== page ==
Vol. IX, No. 4, 1963
Buddhism is not a religion in the sense in which that word is commonly understood, for it is not a system of faith and worship. In Buddhism there is no such thing as belief in a body of dogmas which have to be taken on faith, such as belief in a supreme God, a creator of the universe, certain doctrines concerning an immortal soul, a personal saviour and prophets and a hierarchy of spiritual beings such as angels and archangels who are supposed to carry out the will of the supreme deity. It is true that there are different types of Devas or spiritual beings mentioned in Buddhism but they are beings like ourselves, subject to the same natural law of cause and effect. They are not immortal; they do not control the destiny of mankind. The Buddha does not ask us to accept belief in any supernatural agency or anything that cannot be tested by experience.
Buddhism begins as a search for truth. It does not begin with unfounded assumptions concerning any God or First Cause, and it does not claim to present the whole truth of the absolute beginning and end of mankind's spiritual pilgrimage in the form of a divine revelation. The Buddha himself searched and discovered with direct insight the nature of the cosmos, the causes of its arising and of its passing away, and the real cause of suffering and a way in which it could be brought to an end for the sake of all living beings. Having done so he proclaimed the principles on which he had conducted his research, so that all who wished to do so could follow his system and know the final truth themselves.
It was for this reason that the Buddha was able to make a statement that was entirely different from that of all other religious leaders of his time who said, "you must have absolute faith in me and in what I tell you", whereas the Buddha said, "It is natural that doubt should arise in mind. I tell you not to believe merely because it has been handed down by tradition, or because it had been said by some great personage in the past, or because it is commonly believed, or because others have told it to you, or even because I myself have said it. But whatever you are asked to believe, ask yourself whether it is true in the light of your experience, whether it is in conformity with reason and good principles and whether it is conducive to the highest good and welfare of all beings, and only if it passes this test, should you accept it and act in accordance with it." (Kalama Sutta, Anguttara Nikaya).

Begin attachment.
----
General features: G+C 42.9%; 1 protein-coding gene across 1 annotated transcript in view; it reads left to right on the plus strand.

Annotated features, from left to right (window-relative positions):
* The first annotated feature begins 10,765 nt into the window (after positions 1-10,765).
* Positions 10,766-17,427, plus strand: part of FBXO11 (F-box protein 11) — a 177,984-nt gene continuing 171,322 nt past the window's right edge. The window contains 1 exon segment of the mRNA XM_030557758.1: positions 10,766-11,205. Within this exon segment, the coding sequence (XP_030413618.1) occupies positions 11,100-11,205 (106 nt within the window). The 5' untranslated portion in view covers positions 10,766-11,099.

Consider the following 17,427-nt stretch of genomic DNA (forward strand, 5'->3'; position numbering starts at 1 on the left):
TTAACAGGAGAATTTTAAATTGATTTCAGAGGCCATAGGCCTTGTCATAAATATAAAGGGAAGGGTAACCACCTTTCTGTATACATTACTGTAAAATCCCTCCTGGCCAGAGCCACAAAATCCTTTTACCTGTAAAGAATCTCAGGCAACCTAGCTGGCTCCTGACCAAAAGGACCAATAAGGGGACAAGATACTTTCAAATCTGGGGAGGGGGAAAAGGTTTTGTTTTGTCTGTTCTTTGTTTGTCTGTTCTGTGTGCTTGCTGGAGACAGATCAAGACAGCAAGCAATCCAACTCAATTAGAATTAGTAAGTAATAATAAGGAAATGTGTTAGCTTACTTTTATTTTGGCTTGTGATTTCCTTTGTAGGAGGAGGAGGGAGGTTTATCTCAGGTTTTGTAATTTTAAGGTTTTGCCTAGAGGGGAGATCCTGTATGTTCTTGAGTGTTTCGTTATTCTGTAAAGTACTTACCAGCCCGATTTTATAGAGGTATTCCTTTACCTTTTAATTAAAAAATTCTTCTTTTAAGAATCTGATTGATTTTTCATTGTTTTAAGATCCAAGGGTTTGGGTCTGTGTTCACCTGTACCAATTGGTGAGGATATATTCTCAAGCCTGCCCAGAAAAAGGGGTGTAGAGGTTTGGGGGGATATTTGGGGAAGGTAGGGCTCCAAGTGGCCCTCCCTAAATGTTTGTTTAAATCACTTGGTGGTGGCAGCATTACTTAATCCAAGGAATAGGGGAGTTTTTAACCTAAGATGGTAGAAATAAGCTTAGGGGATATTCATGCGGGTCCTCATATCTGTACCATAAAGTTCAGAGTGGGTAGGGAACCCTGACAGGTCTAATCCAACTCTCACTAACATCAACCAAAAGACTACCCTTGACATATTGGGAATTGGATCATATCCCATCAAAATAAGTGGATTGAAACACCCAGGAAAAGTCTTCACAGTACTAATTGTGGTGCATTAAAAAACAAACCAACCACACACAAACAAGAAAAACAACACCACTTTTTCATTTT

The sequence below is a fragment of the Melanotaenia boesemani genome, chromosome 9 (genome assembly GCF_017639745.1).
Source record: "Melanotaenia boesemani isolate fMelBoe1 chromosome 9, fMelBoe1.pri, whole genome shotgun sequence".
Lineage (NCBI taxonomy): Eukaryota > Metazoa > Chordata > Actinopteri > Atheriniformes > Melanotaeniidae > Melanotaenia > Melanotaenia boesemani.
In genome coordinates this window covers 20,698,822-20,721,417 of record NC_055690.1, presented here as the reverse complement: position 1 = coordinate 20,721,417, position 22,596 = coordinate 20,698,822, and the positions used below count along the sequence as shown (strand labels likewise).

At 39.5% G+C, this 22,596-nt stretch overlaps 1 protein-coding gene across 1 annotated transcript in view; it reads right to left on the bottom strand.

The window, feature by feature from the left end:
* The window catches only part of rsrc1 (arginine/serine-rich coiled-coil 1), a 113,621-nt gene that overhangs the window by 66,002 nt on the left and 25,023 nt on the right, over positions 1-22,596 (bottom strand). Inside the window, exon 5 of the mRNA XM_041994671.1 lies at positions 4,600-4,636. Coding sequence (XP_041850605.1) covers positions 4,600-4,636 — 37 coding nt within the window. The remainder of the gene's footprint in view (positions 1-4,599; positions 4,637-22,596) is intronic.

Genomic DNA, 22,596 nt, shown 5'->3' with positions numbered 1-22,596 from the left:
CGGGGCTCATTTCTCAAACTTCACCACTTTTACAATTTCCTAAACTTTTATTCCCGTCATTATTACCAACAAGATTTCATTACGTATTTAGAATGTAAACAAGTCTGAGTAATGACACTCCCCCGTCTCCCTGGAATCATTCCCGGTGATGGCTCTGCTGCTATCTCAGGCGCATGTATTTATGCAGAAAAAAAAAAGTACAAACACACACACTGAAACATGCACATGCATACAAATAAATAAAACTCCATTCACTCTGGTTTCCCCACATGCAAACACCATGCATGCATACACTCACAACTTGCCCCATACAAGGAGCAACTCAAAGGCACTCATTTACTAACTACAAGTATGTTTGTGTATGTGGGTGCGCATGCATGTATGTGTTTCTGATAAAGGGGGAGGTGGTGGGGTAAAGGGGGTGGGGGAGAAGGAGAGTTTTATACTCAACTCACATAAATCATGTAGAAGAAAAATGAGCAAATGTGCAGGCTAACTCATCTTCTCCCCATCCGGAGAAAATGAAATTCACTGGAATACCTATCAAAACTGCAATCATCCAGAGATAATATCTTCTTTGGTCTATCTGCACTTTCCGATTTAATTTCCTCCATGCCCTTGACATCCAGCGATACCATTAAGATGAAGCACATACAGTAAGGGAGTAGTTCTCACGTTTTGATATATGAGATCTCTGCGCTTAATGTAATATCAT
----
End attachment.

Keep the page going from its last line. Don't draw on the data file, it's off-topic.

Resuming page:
This statement made by the Buddha two thousand five hundred years ago, still retains its original force. It is a statement of the scientific principle of reasoning and also a definition of the rationality of Buddhism. The follower of the Buddha is invited to doubt, until he has examined all the evidence for the basic facts of the teaching and has himself experimented with them to see if they be true. Having proved by these means that they are true he is able to accept them. One of the qualities of the Dhamma, the teaching of the Buddha, is that it is "Ehi passiko" — "That which invites everyone to come and see for himself".
The Buddha taught man to rely upon themselves in order to achieve their own deliverance, and not to look to any external saviour. He never puts himself forward as a mediator between us and our final deliverance. But he can tell us what to do, because he has done it himself and so knows the way; but unless we ourselves act, the Buddha cannot take us to our goal. Though we may "take refuge in the Buddha— Buddham saranam gacchami as the Buddhist phrase in the simple ceremony of pledging ourselves to live a righteous life, it must not be with any blind faith that he can save us. He can point out the way; he can tell us of its difficulties and of the beauties which we shall find as we tread the way; but he cannot tread it for us. We must tread the way ourselves.
"Abide with oneself as an island, with oneself as a refuge; abide with the Dhamma as an island, with the Dhamma as a refuge. Seek not for external refuge. (Mahaparinibbana Sutta, Digha Nikaya).
No one can purify or defile another. One is directly responsible for one's own purification or defilement. The Buddha says: "By oneself, indeed, is evil done; by oneself is one defiled; by oneself is evil left undone; by oneself, indeed, is one purified. Purity and impurity depend on oneself - No one purifies another." (Dhammapada Verse 165)
DEVOTION IN BUDDHISM
In Buddhism mere belief is replaced by confidence (Saddha) based on knowledge of truth. Reason enables one to arrange and systematize knowledge in order to find truth while confidence gives him determination to be true to his high ideals. Confidence or faith becomes superstition when it is not accompanied by reason but reason without confidence would turn a man into a machine without feeling or enthusiasm for his ideals. Reason seeks disinterestedly to realise truth, but confidence moulds a man's character and gives him strength of will to break all the barriers which hinder his progress in achieving his aims. While reason makes a man rejoice in truths he has already discovered , confidence gives him fresh courage and helps him onward to further conquests, to aspire to work strenuously for the realisation of what has not yet been realised. It is this saddha which has the power to transform cold abstract rationalism into a philosophy of fervent hope to love and compassion. It is also this saddha which is the basis of loving devotion to the great teacher, the Buddha, his teaching and his holy order.